Franciscan Spirit Blog

Five Women of Faith: St. Katharine Drexel

St. Katharine Drexel
1858–1955

The tale of American saint Katharine Drexel is a Cinderella story in reverse. Born in 1858 to a rich banking family in Philadelphia, her mother died when she was but a year old. However, unlike the Cinderella story, her stepmother loved her tenderly as well as the two other daughters of the family. She was also particularly close to her father, a man who came home from the bank only to shut himself in his study to pray in secret. Both parents were devoted to the poor, even to the point of hiring one servant whose only job was to take care of the needs of whoever came to the door, and there were plenty.

Katharine went to an academy of the Ladies of the Sacred Heart from whom she received a rich heritage of love for Jesus. When she was old enough, her stepmother let Katharine and her other daughters run a Sunday school for the children of her father’s employees.

Although Katharine dreamed of entering a convent, there was a margin of uncertainty that plagued her until after the death of her father in 1891. During her late teens and twenties, however, she spent both her time and her money doing good in obedience to a vision she had of the Virgin Mary telling her, “Freely you have received, freely give.” The cause that most interested Katharine was the plight of the Native and African Americans.

She dreamed of setting up schools for them, and before starting her own order, gave vast sums of money to those who could found schools. Once on a trip to Europe, the family had a private audience with the Holy Father.

Katharine took the opportunity to describe in graphic terms the plight of the poor Native and African Americans. So impressed was the pope, he told Katharine that she was the one to found an order of missionaries specifically designed to minister to these needs. This ended Katharine’s doubts about her vocation.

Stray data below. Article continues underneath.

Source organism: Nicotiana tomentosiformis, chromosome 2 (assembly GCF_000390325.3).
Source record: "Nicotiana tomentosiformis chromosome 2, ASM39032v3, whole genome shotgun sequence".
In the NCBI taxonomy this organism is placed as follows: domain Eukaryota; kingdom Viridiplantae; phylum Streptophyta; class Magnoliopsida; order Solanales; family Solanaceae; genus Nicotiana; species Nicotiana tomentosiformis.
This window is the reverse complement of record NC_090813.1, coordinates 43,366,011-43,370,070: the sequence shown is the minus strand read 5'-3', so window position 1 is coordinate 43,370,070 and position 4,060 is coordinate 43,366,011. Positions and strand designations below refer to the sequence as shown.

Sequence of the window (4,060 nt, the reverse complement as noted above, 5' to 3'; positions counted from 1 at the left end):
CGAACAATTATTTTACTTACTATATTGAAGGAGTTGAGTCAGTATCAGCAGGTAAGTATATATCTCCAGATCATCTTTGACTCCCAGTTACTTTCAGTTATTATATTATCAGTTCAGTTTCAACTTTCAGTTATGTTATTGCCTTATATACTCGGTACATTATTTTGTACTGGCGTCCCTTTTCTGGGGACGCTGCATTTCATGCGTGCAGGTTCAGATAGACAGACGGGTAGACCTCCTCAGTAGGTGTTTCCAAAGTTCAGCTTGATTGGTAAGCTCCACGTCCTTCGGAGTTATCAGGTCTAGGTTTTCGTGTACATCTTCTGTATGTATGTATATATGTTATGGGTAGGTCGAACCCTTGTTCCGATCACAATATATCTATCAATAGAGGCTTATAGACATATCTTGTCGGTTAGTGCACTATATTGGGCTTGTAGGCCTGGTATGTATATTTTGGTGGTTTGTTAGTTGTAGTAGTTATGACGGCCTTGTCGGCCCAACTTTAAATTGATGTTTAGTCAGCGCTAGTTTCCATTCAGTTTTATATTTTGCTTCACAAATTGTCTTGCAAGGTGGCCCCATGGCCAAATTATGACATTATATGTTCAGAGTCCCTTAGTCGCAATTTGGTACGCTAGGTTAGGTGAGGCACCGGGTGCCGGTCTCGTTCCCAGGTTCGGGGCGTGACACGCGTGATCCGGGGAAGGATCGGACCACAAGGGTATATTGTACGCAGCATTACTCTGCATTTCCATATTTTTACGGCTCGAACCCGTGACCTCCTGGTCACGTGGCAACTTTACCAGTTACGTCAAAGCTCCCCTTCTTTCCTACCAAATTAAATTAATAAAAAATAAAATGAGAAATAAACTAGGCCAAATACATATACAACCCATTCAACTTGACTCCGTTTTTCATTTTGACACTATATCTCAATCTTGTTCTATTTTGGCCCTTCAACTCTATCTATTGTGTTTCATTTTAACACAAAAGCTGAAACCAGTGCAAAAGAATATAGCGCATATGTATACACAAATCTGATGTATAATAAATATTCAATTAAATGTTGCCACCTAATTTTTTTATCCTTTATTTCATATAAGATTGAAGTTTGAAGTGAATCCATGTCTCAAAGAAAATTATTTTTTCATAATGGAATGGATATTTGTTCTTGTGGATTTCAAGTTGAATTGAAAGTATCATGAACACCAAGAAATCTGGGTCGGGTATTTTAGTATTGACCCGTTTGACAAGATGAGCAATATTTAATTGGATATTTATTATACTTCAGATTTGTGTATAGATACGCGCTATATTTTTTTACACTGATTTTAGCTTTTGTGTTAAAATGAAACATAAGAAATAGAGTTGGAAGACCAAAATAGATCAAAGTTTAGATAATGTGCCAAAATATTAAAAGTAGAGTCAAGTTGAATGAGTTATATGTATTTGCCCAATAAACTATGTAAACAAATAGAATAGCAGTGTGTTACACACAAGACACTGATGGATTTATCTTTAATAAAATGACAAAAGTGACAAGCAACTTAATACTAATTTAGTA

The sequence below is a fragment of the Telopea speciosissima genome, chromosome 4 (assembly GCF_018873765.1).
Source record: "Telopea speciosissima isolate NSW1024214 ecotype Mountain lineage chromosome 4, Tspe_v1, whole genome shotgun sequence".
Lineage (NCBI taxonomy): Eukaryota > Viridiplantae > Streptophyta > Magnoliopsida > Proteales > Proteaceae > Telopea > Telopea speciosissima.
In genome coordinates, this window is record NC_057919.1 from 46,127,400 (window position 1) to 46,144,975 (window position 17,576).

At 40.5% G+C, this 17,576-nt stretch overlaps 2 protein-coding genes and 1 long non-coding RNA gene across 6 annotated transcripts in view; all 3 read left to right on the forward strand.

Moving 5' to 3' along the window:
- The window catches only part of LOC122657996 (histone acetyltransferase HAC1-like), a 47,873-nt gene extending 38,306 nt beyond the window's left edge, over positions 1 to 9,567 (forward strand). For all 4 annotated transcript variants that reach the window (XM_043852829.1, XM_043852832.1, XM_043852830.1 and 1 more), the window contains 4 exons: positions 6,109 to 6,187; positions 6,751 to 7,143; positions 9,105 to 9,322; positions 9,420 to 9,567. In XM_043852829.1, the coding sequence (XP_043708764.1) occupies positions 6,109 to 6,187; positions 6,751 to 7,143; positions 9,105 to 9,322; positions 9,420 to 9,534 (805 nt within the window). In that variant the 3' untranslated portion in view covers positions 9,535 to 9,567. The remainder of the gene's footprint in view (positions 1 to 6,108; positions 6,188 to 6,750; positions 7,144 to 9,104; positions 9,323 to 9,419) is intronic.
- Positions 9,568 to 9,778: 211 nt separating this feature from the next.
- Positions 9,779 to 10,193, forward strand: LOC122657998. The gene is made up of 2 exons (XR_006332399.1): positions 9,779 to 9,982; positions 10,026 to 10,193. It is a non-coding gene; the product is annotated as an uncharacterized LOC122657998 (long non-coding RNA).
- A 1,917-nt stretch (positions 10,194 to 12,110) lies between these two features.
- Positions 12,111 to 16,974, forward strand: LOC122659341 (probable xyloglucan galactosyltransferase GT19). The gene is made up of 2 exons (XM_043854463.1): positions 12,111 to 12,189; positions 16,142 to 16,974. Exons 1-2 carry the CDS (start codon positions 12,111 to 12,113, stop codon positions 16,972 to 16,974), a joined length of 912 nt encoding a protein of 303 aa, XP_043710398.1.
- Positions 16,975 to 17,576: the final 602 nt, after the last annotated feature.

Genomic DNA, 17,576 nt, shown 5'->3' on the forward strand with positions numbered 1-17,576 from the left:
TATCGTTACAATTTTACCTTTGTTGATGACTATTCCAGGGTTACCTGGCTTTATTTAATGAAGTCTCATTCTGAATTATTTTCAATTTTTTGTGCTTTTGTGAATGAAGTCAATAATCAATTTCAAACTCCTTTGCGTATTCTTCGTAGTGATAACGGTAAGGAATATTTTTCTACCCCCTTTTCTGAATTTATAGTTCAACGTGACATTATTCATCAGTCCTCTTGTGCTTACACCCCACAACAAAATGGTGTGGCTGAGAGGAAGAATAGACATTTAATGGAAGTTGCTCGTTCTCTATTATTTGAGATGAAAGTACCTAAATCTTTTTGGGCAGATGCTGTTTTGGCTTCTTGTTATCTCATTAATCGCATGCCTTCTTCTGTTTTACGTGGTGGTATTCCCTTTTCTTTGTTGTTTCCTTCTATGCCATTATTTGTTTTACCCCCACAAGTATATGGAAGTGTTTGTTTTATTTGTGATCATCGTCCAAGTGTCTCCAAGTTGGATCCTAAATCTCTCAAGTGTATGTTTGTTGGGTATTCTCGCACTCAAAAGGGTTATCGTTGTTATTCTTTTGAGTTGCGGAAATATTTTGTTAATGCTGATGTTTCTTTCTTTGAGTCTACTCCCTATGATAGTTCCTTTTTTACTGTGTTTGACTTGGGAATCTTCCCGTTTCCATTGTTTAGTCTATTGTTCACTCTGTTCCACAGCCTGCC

Using the vast sums of money at her disposal, with the full consent of the family who were all devout and generous, Katharine founded a motherhouse for the young women eager for the same mission she had around her. She also founded countless schools, orphanages, and hospitals for the poor. Her order was called Sisters of the Blessed Sacrament for Indians and Colored People. At a time when she herself was often living in abject poverty among those to whom she was ministering, she was dubbed “the richest nun in the world,” for the fortune she had at her disposal to give away.

Katharine Drexel died at the age of 97! Native and African Americans came from all over the United States to Philadelphia to honor her memory. She left behind six hundred Sisters to carry on her work and sixty-one schools for Native and African Americans. Katharine Drexel was beatified in 1988 and canonized in 2000.


“If we wish to serve God and love our neighbor well, we must manifest our joy in the service we render to Him and them. Let us open wide our hearts. It is joy which invites us. Press forward and fear nothing.”

St. Katharine Drexel


Treasury of Women Saints


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